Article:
KIPLING'S SUSSEX - online book

An illustrated descriptive guide, to the places mentioned in
the writings of Rudyard Kipling.

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214                   KIPLING'S SUSSEX
some eloquent lines on the Flint men from the poem:
" From the wattle folds on the hill slope Come the wavering maternal notes of the sheep, Anxious and troubled over the ways of their new-dropped lambs. Beyond all are the hills bare and strange in the evening
light, Furrowed with ridges dug by the Flint Men : Hills that have altered little since the Flint Men Made their great ditches and drank from their dew-ponds. A plough left in its furrow catches a gleam from the sky And speaks of man's toil for bread to the lonely slopes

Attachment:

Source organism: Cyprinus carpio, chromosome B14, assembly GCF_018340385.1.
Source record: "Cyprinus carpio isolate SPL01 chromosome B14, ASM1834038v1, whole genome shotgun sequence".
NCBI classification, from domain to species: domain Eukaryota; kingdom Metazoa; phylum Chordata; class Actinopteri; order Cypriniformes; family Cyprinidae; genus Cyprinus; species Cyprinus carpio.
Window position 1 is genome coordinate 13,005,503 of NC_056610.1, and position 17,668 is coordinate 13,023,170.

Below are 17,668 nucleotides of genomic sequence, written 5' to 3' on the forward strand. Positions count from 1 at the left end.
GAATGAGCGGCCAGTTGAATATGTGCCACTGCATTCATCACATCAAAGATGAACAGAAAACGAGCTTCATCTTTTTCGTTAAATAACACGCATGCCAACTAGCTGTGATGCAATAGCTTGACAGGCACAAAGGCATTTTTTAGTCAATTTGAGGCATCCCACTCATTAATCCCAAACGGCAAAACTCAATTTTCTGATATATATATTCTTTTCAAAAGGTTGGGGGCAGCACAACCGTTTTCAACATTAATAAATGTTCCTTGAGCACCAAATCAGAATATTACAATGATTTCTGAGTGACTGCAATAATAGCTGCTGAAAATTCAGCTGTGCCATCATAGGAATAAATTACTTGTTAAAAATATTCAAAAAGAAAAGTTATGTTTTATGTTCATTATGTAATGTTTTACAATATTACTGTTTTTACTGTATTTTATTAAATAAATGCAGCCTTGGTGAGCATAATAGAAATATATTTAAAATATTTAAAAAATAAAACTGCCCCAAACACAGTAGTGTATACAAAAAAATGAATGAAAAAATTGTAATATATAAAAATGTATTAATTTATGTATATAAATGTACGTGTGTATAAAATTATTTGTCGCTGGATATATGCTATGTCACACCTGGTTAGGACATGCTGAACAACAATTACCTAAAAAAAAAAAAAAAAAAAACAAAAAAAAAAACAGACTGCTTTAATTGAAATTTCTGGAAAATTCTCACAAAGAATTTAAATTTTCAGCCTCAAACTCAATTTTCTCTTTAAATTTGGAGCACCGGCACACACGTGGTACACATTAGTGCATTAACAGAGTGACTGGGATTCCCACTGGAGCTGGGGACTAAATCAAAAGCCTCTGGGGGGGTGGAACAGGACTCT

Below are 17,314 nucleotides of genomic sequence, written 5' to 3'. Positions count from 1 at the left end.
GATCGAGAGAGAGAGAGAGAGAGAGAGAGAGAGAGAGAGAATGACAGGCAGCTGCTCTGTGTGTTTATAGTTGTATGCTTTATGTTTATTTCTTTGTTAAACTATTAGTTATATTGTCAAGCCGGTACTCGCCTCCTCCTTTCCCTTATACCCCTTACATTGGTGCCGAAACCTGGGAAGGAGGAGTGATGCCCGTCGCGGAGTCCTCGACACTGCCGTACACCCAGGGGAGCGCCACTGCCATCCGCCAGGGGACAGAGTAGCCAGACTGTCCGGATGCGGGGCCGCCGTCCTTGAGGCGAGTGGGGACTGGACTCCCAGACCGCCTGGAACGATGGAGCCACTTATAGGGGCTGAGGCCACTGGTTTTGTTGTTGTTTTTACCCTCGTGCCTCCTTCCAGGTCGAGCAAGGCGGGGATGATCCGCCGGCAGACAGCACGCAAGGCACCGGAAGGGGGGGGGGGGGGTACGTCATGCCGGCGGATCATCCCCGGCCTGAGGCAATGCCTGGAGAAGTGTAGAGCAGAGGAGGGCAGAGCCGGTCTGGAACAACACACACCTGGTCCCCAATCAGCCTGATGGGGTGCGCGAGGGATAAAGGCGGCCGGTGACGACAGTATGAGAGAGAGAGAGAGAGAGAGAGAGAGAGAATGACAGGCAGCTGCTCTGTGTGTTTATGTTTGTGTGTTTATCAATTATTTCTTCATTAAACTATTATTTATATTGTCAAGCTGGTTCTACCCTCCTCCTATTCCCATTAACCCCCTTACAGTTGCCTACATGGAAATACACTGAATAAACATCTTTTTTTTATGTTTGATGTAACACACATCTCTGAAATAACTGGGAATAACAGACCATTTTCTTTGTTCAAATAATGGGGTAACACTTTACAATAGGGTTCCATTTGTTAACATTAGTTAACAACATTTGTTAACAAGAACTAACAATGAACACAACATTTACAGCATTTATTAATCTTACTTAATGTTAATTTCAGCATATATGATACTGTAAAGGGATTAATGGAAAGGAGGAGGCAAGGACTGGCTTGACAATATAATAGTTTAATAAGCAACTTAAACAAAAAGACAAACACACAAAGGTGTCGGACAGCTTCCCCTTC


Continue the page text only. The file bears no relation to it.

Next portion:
above Where the blasted Witch tree shows against the sky line His fear of the lurking evil that dried his cows and spoilt
his butter— A fear that in vaster forms haunted Stonehenge, And is not utterly gone from the comfortable farm­house fireside.
So do the Flint Men touch with the villagers they knew not,
And the Past loom over the Present.
So do the human lives gathered in the hollow of the village
Shelter from unknown things under its clustered roofs—
Roofs and walls, which humble as they are, have out­lasted generations,
Have seen birth and death, joy and grief, and older wars."
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